Still, as I write in the book, it's hard to kill a college. For the past couple of years, hundreds of small private colleges, and even regional public colleges either haven't made their class or haven't met their tuition revenue projections because they've upped their "tuition discounting." Even with all that though, they're managing. As I was finished up the book, I also began to hear a bit more about merger activity. That's something that many colleges resisted before but I suspect we will be seeing more mergers and collaborative academic programs in the next few years.
Q. So is higher education broken?
A. Well, I’m a kayaker, so I’ll go with the analogy I use in my book: It’s in the thick of the currents.
Higher education faces a ton of issues. Colleges’ revenue streams are constrained because state funding isn’t keeping up with enrollment growth and families are becoming more unwilling, or in many cases, more unable, to pay their price. Their reputations are suffering. And we haven’t even begun to talk about the national implications of the racial and economic stratification that has resulted in a disproportionate share of low-income and minority students concentrated at for-profit colleges and community colleges-where the outcomes aren’t always so great—and an equally disproportionate number of white and upper-income student at more selective four-year colleges.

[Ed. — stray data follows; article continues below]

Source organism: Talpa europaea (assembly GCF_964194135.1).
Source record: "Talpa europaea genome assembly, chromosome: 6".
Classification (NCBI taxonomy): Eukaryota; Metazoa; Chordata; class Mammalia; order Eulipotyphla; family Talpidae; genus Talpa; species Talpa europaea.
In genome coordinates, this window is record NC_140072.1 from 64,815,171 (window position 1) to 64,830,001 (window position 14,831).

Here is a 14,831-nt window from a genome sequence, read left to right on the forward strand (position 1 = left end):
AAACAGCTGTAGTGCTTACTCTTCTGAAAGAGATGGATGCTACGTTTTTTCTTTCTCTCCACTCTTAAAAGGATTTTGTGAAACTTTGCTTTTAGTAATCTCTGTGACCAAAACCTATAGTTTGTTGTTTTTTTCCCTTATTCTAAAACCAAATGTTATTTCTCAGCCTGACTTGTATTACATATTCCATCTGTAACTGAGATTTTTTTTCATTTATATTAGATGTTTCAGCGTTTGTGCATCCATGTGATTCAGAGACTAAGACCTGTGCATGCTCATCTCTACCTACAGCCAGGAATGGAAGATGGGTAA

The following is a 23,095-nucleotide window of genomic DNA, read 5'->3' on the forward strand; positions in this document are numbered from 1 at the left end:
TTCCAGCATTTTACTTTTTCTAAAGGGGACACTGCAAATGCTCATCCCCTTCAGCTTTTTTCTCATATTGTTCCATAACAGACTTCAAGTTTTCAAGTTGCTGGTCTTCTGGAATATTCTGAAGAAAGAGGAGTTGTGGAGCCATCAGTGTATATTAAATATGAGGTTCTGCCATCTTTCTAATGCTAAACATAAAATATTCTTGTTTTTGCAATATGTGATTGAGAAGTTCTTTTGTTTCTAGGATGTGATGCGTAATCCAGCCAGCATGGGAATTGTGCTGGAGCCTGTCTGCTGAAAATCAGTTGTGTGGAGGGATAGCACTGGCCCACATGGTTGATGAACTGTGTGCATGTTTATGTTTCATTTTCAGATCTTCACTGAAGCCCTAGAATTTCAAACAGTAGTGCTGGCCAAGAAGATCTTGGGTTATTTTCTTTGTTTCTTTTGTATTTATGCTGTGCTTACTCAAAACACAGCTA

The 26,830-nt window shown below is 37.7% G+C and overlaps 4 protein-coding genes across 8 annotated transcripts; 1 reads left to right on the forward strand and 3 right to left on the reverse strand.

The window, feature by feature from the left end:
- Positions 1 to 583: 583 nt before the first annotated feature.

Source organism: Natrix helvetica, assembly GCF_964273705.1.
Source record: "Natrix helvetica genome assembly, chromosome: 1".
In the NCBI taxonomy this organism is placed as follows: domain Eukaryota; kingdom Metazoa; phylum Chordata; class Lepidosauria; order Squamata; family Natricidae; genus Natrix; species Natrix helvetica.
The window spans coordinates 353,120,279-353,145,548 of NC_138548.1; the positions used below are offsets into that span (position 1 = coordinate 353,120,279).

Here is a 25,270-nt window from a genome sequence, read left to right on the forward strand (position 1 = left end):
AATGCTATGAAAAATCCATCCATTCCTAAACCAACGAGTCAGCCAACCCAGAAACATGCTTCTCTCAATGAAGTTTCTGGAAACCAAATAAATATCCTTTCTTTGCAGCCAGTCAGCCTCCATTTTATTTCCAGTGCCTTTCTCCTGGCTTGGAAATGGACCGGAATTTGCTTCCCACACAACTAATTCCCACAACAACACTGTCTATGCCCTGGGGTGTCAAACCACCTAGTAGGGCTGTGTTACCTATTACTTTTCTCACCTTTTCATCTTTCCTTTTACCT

At the same time, I don’t buy the “end of college” argument. There’s too much happening that shows that at least some colleges do “get it”—that they’ll have to start taking on some of the problems of their own making. Also, I think some of the pressure from the so-called accountability movement is pushing colleges in the right direction. It’s got some of them paying attention to graduation rates, and costs per degree, and perhaps most important of all, to whether students are really learning something and having meaningful experiences. The question is, how many of them will?
Jeffrey Selingo is author of two books on higher education, the 2014 MOOC U: Who Is Getting the Most Out of Online Education and Why ($2.99 at Amazon, Barnes & Noble, and iTunes) and the 2013 College (Un)Bound: The Future of Higher Education and What It Means for Students, a New York Times best selling education book. His writing appears in The Chronicle of Higher Education, The New York Times, and The Huffington Post, and he is a professor of practice at Arizona State University.